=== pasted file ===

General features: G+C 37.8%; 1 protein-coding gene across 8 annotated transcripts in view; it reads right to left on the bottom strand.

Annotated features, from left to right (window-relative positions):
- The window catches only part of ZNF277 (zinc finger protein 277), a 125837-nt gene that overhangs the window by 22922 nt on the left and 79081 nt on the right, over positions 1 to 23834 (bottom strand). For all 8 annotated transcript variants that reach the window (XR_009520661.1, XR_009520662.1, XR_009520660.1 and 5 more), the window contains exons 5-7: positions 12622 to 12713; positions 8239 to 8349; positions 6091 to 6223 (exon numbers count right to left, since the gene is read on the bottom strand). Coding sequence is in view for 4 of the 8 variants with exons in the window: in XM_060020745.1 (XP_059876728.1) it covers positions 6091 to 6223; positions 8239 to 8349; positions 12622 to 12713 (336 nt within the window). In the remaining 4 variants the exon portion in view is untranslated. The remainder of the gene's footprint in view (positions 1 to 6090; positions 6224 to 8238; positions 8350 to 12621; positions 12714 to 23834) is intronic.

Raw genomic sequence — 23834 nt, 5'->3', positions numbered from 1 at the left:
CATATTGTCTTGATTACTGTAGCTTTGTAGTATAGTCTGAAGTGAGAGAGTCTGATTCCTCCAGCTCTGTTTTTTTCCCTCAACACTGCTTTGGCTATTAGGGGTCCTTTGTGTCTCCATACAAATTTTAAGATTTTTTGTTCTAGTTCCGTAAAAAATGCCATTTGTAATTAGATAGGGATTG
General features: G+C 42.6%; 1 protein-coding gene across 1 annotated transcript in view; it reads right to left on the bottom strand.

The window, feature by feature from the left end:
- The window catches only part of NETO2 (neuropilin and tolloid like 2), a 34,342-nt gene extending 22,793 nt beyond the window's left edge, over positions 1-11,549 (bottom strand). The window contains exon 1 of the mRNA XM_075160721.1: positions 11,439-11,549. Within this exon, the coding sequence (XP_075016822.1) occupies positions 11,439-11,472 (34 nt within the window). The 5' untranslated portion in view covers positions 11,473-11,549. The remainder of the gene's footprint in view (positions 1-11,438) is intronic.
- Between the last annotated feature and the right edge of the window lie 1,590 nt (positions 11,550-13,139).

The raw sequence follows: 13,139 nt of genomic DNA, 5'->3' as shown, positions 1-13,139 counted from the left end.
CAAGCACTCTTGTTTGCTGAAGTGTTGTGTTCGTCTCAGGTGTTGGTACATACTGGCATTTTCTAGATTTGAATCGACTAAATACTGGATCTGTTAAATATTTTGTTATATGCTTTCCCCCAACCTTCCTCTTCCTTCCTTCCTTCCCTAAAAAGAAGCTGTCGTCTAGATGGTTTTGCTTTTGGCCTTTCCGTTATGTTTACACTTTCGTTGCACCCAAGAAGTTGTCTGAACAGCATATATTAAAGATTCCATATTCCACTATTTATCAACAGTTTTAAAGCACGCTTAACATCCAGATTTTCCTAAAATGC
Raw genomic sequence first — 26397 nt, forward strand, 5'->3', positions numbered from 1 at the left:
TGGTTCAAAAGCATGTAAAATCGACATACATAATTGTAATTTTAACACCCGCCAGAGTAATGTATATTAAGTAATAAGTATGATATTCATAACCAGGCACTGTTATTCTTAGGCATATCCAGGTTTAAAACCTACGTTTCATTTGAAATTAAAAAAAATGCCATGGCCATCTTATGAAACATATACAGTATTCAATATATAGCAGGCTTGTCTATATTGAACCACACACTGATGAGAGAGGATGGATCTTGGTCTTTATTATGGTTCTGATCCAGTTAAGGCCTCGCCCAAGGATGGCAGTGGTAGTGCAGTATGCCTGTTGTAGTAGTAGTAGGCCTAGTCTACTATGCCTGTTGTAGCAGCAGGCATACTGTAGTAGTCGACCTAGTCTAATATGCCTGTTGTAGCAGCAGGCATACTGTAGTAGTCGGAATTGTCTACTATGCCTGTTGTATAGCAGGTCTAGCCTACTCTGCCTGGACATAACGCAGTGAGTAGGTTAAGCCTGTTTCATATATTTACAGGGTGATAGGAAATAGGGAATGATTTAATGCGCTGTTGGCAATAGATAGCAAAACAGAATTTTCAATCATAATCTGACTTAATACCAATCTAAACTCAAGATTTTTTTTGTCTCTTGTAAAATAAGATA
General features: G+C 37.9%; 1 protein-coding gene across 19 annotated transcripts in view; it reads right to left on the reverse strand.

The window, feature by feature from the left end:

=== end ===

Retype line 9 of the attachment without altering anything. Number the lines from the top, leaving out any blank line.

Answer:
- Between the last annotated feature and the right edge of the window lie 1,590 nt (positions 11,550-13,139).